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Binomial Identity

  • #1
Prove this using this identity:
[tex]
k\binom{n}{k}=n\binom{n-1}{k-1}
[/tex]
[tex]
\binom{n}{1}-2\binom{n}{2}+3\binom{n}{3}+....+(-1)n-1\binom{n}{n}
[/tex]

I was able to do this via differentiation, but not using this substitution. Any hints would be great.
 
Last edited:

Answers and Replies

  • #2
tiny-tim
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Hi chaotixmonjuish! :smile:

(use ^ and _ not sup and sub in latex :wink:)
Prove this using this identity:
[tex]
k\binom{n}{k}=n\binom{n-1}{k-1}
[/tex]
[tex]
\binom{n}{1}-2\binom{n}{2}+3\binom{n}{3}+....+(-1)n-1\binom{n}{n}
[/tex]

I was able to do this via differentiation, but not using this substitution. Any hints would be great.
Well, the n is the same all the way through, that leaves a sum which should be easy. :wink:
 
  • #3
what do you mean?
 
  • #4
tiny-tim
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  • #5
Well this is something I sort of worked out:

[tex]
\binom{n}{1}-2\binom{n}{2}+....+(-1)^k\binom{n}{n}
[/tex]
Using the binomial theorem
[tex]
\sum_{k=0}^{n}\binom{n}{k}x^{k}=(1+x)^{n}
[/tex]
Are you saying I can just throw in the identity without doing anything or would I have to multiply across with a k so that
[tex]
\sum_{k=0}^{n}k\binom{n}{k}x^{k-1}=k(1+x)^{n}
[/tex]
so that
[tex]
\sum_{k=1}^{n-1}n\binom{n-1}{k-1}=k(x)^{k-1}
[/tex]
[tex]
\sum_{l=0}^{n}n\binom{n-1}{l}x^{k-1}
[/tex]

I'm ignoring 1 because 1 to any power is 1
 
Last edited:
  • #6
tiny-tim
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Why are you making this so complicated? :redface:

Start with [tex]
\sum_{l=0}^{n-1}n\binom{n-1}{l}
[/tex] …

what (in ordinary language) is (i'm leaving out the n :wink:) …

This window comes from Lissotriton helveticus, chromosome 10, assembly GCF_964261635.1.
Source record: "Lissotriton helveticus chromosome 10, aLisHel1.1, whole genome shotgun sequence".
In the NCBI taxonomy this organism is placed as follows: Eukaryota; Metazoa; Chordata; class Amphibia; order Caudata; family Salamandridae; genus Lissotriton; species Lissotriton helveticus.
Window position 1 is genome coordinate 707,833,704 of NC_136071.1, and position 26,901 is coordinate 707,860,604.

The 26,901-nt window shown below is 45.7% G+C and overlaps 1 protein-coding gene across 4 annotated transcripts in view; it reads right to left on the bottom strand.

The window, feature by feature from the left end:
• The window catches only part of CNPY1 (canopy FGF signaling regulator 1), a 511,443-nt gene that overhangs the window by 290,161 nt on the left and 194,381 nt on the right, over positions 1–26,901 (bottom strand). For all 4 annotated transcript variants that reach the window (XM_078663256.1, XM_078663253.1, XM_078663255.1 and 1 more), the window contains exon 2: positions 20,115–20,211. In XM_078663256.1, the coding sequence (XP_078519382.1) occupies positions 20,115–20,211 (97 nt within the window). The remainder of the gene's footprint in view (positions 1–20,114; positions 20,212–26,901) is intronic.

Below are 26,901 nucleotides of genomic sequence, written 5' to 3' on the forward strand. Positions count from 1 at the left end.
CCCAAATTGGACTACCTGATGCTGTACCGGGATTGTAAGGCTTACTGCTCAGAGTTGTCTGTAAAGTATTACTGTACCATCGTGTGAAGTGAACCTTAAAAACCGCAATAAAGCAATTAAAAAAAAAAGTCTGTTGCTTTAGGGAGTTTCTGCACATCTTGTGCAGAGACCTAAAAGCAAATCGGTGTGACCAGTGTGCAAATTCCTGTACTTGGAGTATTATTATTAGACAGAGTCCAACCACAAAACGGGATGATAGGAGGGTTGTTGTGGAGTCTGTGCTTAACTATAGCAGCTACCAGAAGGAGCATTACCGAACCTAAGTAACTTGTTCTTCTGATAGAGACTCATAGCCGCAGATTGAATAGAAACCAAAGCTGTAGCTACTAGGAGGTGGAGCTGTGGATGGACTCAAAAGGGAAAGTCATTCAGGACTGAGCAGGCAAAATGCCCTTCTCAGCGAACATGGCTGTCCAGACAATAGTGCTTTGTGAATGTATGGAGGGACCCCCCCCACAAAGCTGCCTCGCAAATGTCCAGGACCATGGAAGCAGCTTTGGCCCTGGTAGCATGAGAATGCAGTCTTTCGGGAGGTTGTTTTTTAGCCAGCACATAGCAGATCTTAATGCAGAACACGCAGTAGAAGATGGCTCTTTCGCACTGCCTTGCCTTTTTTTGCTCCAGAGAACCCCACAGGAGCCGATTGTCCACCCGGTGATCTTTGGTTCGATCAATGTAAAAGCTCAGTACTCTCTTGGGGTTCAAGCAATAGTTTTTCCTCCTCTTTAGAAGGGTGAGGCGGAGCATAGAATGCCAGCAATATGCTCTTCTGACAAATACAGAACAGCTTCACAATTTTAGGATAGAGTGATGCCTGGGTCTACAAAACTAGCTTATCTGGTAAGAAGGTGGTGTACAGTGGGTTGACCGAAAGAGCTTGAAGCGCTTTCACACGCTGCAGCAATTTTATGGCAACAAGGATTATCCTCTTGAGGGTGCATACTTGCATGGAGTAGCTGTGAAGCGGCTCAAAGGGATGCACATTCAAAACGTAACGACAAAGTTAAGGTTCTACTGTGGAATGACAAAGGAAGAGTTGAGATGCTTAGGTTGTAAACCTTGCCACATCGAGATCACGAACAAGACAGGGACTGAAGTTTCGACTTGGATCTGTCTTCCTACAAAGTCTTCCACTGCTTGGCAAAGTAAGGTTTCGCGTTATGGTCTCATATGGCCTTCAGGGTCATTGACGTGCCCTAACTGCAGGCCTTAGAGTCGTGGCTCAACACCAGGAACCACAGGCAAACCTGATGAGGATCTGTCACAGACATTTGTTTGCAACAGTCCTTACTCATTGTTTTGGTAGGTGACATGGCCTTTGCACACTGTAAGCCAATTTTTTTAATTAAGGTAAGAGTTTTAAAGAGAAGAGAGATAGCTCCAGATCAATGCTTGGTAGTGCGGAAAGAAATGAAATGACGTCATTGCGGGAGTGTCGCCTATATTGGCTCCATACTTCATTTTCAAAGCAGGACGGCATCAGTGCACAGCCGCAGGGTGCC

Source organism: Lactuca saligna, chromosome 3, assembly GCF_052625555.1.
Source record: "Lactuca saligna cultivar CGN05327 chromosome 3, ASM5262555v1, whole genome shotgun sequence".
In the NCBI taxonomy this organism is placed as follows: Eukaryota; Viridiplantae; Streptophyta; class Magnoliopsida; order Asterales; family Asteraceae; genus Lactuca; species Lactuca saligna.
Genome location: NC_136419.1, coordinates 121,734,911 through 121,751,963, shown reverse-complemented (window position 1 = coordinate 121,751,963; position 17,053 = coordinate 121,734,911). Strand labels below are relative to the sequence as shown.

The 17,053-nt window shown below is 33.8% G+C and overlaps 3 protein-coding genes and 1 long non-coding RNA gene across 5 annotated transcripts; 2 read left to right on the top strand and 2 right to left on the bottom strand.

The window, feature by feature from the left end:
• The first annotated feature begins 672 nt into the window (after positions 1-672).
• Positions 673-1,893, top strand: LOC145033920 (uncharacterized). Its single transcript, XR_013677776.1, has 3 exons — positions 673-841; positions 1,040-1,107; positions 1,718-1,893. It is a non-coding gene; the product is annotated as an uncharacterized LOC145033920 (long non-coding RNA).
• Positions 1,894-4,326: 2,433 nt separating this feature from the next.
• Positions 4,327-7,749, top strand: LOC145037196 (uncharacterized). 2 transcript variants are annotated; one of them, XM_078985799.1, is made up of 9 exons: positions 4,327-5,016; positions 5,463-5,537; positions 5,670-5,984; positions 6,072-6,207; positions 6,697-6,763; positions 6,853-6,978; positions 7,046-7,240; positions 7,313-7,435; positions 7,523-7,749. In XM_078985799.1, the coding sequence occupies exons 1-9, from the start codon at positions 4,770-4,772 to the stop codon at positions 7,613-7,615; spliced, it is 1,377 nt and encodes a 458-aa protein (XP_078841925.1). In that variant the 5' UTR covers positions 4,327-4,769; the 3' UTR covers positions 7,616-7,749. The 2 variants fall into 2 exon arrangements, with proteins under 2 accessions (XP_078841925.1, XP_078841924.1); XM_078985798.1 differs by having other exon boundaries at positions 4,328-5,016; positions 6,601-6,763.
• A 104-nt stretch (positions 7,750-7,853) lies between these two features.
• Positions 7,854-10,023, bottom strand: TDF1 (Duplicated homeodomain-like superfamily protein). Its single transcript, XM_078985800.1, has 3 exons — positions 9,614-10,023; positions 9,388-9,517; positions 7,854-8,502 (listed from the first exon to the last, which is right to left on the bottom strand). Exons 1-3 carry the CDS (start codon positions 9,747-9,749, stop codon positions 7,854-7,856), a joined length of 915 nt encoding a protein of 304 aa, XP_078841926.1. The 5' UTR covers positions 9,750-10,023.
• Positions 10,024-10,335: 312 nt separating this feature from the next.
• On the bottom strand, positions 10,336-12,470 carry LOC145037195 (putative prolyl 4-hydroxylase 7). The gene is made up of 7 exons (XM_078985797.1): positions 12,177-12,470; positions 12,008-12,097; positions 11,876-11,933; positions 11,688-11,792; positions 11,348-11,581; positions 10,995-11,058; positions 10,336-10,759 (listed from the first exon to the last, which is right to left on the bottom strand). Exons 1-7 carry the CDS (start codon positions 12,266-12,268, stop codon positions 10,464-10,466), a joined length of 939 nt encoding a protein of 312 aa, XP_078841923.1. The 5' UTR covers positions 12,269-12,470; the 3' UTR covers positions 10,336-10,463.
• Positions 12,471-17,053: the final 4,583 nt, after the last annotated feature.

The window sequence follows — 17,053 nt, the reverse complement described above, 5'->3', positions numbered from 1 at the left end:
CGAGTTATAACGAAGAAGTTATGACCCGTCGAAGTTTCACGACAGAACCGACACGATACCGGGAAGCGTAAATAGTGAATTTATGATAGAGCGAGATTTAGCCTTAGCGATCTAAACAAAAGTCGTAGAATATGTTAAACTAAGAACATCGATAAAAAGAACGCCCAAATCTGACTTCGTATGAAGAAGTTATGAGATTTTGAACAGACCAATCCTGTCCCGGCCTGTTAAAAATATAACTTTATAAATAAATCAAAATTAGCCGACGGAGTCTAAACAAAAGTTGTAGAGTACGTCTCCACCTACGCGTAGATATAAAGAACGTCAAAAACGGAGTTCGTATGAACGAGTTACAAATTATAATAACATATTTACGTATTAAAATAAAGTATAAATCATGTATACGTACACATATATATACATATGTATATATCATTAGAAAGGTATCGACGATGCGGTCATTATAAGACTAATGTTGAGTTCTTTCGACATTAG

[tex]
\sum_{l=0}^{n-1}\binom{n-1}{l}
[/tex] ? :smile:
 
  • #7
Well k-1=n, if that is what you are hinting at.
 
  • #8
tiny-tim
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No … what (in ordinary language) is [tex]\binom{n-1}{l}
[/tex] (or n-1Cl) …

it's the number of … ? :smile:
 
  • #9
Its sort of like saying its the number of ways you can select a leader (n), then how many different ways you cant form a team for leader [tex]\binom{n-1}{l}[/tex]
 
  • #10
tiny-tim
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Its sort of like saying its the number of ways you can select a leader (n), then how many different ways you cant form a team for leader [tex]\binom{n-1}{l}[/tex]
Yes …

n-1Cl is the number of ways of choosing l things from n-1 …

so (to get the ∑) what is the number of ways of choosing 1 thing or 2 things or … n-1 things from n-1? :smile:
 
  • #11
so would the final answer be

[tex]
n\sum_{k=1}^{n-1} \binom{n-1}{l}x^{l-1}
[/tex]
 
Last edited:
  • #12
tiny-tim
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so would the final answer be

[tex]
n\sum_{k=1}^{n-1} \binom{n-1}{l}x^{l-1}
[/tex]
i said you were making this complicated :rolleyes:

wherever did x come from? :confused:

(and you never answered:
what is the number of ways of choosing 1 thing or 2 things or … n-1 things from n-1?
)
 

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